False: “Economic Value” says nothing about law school reform whatsoever. If anything, it gives us a good reason to eliminate the subsidies to legal education because those subsidies make law school more expensive. Without unlimited, nondischargeable government loans law schools would have to reduce their tuition costs to remain solvent, which would increase the “premium” Simkovic and McIntyre believe they’ve discovered.

Bonus! Criticism 8:

“Leicther’s [sic] description of our take on BLS projections is lifted from context, since we note that even BLS economists are skeptical of these sorts of projections.”

The “context” is in footnote 10 where Simkovic and McIntyre write:

“BLS and other labor economists have cautioned against using occupational employment projections to guide educational investment.”

False: I frequently write about BLS employment projections, so these statements raised an eyebrow because the BLS has featured them prominently in its Occupational Outlook Handbook (OOH) for many years. The OOH pretty clearly targets a non-academic audience on the desirability of various careers, and nowhere does it caution readers to not rely on the 10-year projections, e.g. in the FAQs page. That’s not to say it encourages blind reliance, but it would take a substantial showing to persuade me that the BLS puts in so much effort in a project it doesn’t really believe in.

Here’s a taste of what the 1996-97 edition said about lawyers:

“Even though jobs for lawyers are expected to increase rapidly, competition for job openings should continue to be keen because of the large numbers graduating from law school each year. During the 1970s, the annual number of law school graduates more than doubled, outpacing the rapid growth of jobs. Growth in the yearly number of law school graduates tapered off during the 1980s, but again increased in the early 1990s. The high number of graduates will strain the economy’s capacity to absorb them. Although graduates with superior academic records from well-regarded law schools will continue to enjoy good opportunities, most graduates will encounter competition for jobs. As in the past, some graduates may have to accept positions in areas outside their field of interest or for which they feel they are overqualified. They may have to enter jobs for which legal training is an asset but not normally a requirement. For example, banks, insurance firms, real estate companies, government agencies, and other organizations seek law graduates to fill many administrative, managerial, and business positions.” [Emphasis added]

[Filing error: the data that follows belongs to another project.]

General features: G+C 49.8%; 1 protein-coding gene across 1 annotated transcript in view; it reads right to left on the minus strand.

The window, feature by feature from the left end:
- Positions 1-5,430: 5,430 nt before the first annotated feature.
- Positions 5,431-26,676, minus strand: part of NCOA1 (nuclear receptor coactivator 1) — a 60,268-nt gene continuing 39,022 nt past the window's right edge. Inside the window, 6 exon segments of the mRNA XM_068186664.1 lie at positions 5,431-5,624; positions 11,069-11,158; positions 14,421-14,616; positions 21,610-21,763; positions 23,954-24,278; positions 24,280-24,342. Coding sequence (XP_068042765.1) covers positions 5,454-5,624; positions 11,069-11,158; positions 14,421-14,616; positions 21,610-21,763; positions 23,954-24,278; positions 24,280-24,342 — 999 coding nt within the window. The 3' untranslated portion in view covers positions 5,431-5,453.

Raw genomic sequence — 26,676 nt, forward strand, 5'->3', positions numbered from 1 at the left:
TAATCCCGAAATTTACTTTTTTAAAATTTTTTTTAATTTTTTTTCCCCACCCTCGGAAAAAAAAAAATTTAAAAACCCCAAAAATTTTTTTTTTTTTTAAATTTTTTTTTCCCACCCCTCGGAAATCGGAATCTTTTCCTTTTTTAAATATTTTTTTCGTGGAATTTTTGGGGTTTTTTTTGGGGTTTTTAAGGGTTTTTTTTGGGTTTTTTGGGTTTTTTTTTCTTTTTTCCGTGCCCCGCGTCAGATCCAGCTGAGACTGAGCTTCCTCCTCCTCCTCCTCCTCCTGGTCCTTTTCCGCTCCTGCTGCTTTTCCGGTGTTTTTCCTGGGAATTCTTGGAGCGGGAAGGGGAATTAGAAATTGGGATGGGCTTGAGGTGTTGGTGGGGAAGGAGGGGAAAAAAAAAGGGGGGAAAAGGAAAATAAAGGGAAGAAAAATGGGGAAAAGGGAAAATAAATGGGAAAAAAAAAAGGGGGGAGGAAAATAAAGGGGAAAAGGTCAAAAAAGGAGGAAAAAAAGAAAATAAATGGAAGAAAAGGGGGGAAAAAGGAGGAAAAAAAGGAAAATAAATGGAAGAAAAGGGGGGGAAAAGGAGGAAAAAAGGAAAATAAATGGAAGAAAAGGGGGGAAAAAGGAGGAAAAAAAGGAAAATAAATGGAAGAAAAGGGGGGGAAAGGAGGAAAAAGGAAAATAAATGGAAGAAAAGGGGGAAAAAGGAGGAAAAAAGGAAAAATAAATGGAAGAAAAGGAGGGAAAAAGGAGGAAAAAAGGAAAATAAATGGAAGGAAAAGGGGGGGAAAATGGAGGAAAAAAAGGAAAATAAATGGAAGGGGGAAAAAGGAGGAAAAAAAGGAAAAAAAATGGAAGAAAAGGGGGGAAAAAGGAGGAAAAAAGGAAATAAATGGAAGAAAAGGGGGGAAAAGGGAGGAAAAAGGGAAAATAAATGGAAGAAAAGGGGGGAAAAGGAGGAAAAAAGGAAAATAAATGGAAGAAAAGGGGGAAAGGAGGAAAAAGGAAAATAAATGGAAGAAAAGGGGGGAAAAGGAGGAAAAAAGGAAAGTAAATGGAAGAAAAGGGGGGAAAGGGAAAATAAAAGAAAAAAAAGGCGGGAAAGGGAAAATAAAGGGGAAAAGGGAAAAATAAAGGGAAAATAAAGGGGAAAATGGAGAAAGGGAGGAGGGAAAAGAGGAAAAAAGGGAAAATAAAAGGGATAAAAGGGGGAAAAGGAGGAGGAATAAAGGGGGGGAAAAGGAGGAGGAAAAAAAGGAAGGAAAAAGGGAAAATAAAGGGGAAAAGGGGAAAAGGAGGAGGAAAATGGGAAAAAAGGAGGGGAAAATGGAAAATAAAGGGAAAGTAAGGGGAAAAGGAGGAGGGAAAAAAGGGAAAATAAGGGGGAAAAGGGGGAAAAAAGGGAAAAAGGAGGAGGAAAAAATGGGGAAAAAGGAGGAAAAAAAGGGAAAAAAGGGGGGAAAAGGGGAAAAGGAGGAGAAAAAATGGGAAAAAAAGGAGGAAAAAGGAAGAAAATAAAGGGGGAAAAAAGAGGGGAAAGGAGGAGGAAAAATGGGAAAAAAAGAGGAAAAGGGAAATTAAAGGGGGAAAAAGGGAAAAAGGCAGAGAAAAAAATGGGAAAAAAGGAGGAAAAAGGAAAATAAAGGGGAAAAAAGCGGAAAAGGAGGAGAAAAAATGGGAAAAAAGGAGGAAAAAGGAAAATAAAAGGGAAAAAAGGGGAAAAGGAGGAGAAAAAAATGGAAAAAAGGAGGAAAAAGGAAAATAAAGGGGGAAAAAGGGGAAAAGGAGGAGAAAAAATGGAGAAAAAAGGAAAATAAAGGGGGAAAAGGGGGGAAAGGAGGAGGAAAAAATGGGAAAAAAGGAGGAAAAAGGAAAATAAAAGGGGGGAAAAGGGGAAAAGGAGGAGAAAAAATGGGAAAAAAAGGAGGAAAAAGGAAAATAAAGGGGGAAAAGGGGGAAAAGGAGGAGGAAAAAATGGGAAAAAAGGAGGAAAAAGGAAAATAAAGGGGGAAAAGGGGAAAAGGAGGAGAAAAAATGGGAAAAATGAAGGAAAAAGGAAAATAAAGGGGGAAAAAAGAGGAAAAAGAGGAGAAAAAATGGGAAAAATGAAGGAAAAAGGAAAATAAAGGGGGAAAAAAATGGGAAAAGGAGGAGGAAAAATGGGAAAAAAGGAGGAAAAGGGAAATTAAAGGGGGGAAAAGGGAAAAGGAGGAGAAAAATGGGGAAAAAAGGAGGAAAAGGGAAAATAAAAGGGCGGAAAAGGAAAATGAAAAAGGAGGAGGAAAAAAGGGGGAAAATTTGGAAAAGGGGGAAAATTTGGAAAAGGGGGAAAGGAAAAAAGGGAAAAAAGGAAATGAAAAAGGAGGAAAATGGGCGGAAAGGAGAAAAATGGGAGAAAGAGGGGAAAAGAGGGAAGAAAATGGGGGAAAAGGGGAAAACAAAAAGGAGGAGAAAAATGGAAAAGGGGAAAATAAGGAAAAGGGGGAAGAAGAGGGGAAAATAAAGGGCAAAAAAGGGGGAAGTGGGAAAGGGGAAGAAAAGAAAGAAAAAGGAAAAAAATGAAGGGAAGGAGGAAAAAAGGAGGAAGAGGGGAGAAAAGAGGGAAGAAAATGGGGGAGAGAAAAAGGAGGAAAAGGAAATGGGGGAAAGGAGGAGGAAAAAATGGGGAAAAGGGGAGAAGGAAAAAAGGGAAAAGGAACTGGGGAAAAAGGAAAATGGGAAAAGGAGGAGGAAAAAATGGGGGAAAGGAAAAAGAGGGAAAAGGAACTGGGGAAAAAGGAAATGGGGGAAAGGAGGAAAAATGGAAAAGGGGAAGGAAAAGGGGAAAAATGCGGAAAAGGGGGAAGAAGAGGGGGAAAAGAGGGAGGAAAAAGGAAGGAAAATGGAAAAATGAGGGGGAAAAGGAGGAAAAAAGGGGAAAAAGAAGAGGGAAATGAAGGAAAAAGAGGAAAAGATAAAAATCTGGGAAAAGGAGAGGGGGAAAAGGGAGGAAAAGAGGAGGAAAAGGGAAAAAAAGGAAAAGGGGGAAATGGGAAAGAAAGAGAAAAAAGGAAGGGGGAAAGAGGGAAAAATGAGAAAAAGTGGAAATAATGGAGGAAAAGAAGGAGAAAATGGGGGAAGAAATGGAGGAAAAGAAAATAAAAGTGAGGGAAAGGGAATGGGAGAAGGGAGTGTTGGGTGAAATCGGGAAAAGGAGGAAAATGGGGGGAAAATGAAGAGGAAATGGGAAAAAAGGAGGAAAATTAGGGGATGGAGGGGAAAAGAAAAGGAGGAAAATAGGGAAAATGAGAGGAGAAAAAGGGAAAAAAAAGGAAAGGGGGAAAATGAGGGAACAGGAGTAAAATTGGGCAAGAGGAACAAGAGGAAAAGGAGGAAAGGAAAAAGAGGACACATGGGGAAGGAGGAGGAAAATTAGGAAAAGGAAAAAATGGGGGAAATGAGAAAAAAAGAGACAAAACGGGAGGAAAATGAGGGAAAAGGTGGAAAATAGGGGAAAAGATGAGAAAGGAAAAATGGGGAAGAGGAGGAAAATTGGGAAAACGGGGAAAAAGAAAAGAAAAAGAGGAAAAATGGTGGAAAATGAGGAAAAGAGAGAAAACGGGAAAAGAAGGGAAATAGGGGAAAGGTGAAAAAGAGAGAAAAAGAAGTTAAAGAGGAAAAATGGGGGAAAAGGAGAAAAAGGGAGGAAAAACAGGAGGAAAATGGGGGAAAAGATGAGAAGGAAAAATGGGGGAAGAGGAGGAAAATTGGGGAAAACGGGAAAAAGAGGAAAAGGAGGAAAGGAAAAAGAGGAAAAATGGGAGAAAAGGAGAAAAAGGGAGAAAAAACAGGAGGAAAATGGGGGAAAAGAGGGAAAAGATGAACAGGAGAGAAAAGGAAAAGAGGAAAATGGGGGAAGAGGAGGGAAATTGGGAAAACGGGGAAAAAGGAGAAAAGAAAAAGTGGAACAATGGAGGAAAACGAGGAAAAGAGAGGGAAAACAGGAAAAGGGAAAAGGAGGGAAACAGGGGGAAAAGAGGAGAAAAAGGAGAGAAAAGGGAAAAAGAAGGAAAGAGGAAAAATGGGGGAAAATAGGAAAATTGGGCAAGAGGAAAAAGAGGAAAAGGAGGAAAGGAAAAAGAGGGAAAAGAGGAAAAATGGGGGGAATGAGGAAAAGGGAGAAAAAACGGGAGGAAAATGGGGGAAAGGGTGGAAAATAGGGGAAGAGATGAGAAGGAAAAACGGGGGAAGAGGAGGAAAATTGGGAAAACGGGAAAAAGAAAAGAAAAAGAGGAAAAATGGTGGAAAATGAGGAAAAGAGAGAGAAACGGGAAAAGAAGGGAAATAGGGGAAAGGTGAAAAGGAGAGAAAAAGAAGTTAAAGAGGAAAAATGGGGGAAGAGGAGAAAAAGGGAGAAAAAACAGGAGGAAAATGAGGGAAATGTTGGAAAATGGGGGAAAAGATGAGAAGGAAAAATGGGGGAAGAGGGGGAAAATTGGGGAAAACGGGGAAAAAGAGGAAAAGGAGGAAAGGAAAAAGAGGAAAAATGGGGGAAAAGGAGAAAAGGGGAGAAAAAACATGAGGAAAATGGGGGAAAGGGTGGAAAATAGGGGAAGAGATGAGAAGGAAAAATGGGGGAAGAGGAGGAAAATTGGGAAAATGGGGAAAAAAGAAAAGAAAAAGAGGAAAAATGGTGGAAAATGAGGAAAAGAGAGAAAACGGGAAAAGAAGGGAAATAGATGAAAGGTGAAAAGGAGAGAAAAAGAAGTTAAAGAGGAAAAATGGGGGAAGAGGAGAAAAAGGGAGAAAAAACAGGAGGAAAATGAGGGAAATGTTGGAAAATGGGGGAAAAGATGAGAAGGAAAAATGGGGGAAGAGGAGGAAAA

It’s curious that the BLS would publicly characterize the job outlook for lawyers with such lucid direness yet be “skeptical” of such projections. Looking more closely at footnote 10 explains why: Simkovic and McIntyre use a see-cite to just two articles to infer a general consensus within labor economics that the employment projections are unreliable. Neither article supports that inference:

  • The first quote, from an article by Horrigan, merely says that it’s difficult to predict how employers will respond to labor shortages in specific occupations. In both his abstract and conclusion he writes, “These projections form the basis for providing career advice to individuals entering the job market, changing careers, or making further educational and training choices.” This statement, appearing prominently twice, directly contradicts the inference Simkovic and McIntyre are claiming to draw from the quotation. Talk about taking things out of context!
  • This leaves the article by Neumark, Johnson, and Cuellar Mejia, which asks whether the retiring baby-boomer cohort will lead to a skills shortage. The quoted passage only says that the authors didn’t find higher underemployment of highly educated workers in their particular analysis of BLS projections and other data. In no way can their findings be imputed to all of labor economics. In fact, Neumark et al. address “conflicting evidence” produced by Harrington and Sum, who found significant evidence of “mal-employment” of highly educated people working in low-skill occupations and earning a scant premium as a result.

At best Simkovic and McIntyre can say that three labor economists in one paper disagreed with aspects of the BLS projections and that there’s disagreement among labor economists on the topic of mal-employment of highly educated workers. We still don’t know whether there is a consensus on the reliability of BLS projections or upon which side that consensus falls. Additionally, even if there is such a consensus, it isn’t necessarily correct. The labor economists Simkovic and McIntyre cite in their paper and others (including David Card from the previous post) tend to prefer human capital theories of higher education over signaling theories, and they rarely point out that elasticity of labor demand is a significant independent variable in occupational wages. In short, it’s reasonable to believe that they are either biased or that their human capital theory is wrong. Such things happen in academics.